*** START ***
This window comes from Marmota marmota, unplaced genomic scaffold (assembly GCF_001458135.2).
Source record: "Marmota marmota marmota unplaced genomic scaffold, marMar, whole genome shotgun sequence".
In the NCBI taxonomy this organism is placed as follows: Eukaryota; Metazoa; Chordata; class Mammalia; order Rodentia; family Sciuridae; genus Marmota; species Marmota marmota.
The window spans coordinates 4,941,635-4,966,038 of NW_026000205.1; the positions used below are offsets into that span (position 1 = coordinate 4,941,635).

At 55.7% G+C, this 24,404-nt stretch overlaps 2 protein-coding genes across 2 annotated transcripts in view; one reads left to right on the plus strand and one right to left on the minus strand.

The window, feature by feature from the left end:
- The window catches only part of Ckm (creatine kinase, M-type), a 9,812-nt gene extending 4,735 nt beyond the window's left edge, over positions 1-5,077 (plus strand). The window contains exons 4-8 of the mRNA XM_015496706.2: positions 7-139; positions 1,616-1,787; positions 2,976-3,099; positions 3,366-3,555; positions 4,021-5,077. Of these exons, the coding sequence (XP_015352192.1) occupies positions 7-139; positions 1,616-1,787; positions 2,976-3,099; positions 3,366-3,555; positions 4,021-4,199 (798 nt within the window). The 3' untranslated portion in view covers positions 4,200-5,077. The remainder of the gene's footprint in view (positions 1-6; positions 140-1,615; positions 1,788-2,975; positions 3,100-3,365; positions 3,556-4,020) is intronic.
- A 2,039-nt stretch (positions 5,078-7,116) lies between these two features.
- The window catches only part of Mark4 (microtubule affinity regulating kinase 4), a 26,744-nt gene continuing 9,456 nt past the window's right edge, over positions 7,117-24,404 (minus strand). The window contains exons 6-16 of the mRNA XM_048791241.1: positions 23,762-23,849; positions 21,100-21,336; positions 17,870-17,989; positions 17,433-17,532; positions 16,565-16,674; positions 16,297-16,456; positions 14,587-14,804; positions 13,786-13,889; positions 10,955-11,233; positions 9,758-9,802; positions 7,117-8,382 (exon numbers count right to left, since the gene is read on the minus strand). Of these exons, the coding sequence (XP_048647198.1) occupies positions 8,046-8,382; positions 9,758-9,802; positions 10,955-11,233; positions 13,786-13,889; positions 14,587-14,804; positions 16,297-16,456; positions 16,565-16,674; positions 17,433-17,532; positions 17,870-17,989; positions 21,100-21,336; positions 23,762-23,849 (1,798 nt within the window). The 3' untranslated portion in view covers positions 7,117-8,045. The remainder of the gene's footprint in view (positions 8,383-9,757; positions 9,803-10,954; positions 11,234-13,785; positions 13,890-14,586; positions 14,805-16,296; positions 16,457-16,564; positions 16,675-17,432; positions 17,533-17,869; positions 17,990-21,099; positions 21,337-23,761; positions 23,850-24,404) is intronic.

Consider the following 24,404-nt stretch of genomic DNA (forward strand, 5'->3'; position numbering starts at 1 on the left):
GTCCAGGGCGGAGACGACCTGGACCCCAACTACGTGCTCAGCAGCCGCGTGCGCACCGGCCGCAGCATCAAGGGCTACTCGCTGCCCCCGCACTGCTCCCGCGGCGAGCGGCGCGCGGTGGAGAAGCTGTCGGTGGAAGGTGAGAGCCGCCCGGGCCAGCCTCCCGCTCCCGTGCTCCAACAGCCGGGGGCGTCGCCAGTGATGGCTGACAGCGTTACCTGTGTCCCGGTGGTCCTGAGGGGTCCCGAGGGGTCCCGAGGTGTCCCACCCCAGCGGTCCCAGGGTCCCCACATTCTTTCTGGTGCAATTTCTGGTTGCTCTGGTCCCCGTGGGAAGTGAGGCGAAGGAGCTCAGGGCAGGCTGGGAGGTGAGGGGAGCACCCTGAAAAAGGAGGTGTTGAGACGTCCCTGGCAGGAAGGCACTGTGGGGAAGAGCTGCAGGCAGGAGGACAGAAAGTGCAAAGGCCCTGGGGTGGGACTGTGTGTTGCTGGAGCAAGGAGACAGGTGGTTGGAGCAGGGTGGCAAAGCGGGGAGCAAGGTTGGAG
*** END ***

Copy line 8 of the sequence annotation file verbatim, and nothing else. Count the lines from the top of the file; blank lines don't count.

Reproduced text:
- A 2,039-nt stretch (positions 5,078-7,116) lies between these two features.